The new shelters, called “Resource Centers,” are so much nicer in comparison with the old. The bathroom problem was addressed, there’s a computer lab and a library. Warm meals are brought from the newly remodeled St. Vincent De Paul kitchen and the air is clean.
It’s just that the old building sheltered 1,100 people; all of the new ones together shelter only 700. Hundreds of people were literally left out in the cold. There’s no getting around that. Had it not been for an unusually warm winter, many would have died from exposure. With nowhere to go, people were forced to camp anywhere they could, which resulted in ugly occurrences of police brutality. Sweeps were performed with impunity until the ACLU stepped in to protect the civil rights of homeless people. Protests were mounted and police responded with riot gear and arrests.
Finally, a new winter shelter was opened. It has only one water fountain for its 145 clients and no showers. It’s warm and it’s not a tent, but that’s about it. Everybody must leave on April 15 and they will still have nowhere to go.
Yes, Utah’s situation is so much better than other places. But that isn’t an excuse. It could have been done right, and it should have been.
The official line is there wasn’t a need for more than 700 beds because the resource centers would be much more successful at getting people into housing. Obviously, they failed. The design looked good. The operators chosen for the resource centers were very careful about doing the research and coming up with the numbers needed to meet those expectations. But those numbers were not met. The legislature slapped it down, providing only a small fraction of the requirement.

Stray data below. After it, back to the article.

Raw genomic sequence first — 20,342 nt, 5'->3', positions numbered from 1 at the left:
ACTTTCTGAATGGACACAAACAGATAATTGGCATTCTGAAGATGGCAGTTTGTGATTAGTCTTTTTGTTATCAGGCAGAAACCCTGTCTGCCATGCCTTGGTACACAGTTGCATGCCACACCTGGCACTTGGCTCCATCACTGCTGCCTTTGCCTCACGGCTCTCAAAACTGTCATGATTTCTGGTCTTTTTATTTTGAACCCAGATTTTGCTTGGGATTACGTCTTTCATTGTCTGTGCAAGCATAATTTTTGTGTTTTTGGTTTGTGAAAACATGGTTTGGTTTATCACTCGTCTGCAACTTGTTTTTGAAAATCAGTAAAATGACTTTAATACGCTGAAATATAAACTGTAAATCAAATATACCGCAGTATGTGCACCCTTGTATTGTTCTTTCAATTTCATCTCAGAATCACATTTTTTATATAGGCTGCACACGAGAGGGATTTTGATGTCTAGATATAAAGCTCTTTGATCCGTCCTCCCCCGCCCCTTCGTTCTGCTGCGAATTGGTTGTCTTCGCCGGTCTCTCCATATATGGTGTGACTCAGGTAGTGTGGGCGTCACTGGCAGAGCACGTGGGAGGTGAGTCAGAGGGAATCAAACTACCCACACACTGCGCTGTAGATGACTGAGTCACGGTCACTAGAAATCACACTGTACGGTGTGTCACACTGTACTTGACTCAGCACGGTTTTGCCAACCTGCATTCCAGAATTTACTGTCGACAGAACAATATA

I work with homeless people and asked some of them how they felt seeing the old building torn down.
One said, “I don’t get why they just didn’t take all that money and fix up the old building.”
A lot of people have the same sentiment, but from where the building stood, one can see three high-end apartment buildings where the rent for a studio is upwards of $1,400. There is the glitzy $375 million Gateway Mall across the street, and the site of a planned $8 million luxury boutique hotel next door.
The state is planning to sell the property as soon as the demolition is complete. A leader for the Catholic Community Services said, “The only accepted reuse of this property would be affordable housing and permanent supportive housing.” I personally think that is as likely as is a scuba-diving school for horses. But perhaps I’m too cynical. Let’s just say that I would be very surprised.
I walked over and watched the giant backhoes tearing, ripping and pounding the old shelter to pieces. Few, if any, will miss the old building that was here. I know that I won’t.
I just can’t help thinking of all those hundreds of millions of dollars and what just a tiny fraction of all that could have accomplished. Utah could have been such a shining example of success.
Sadly, I walk away.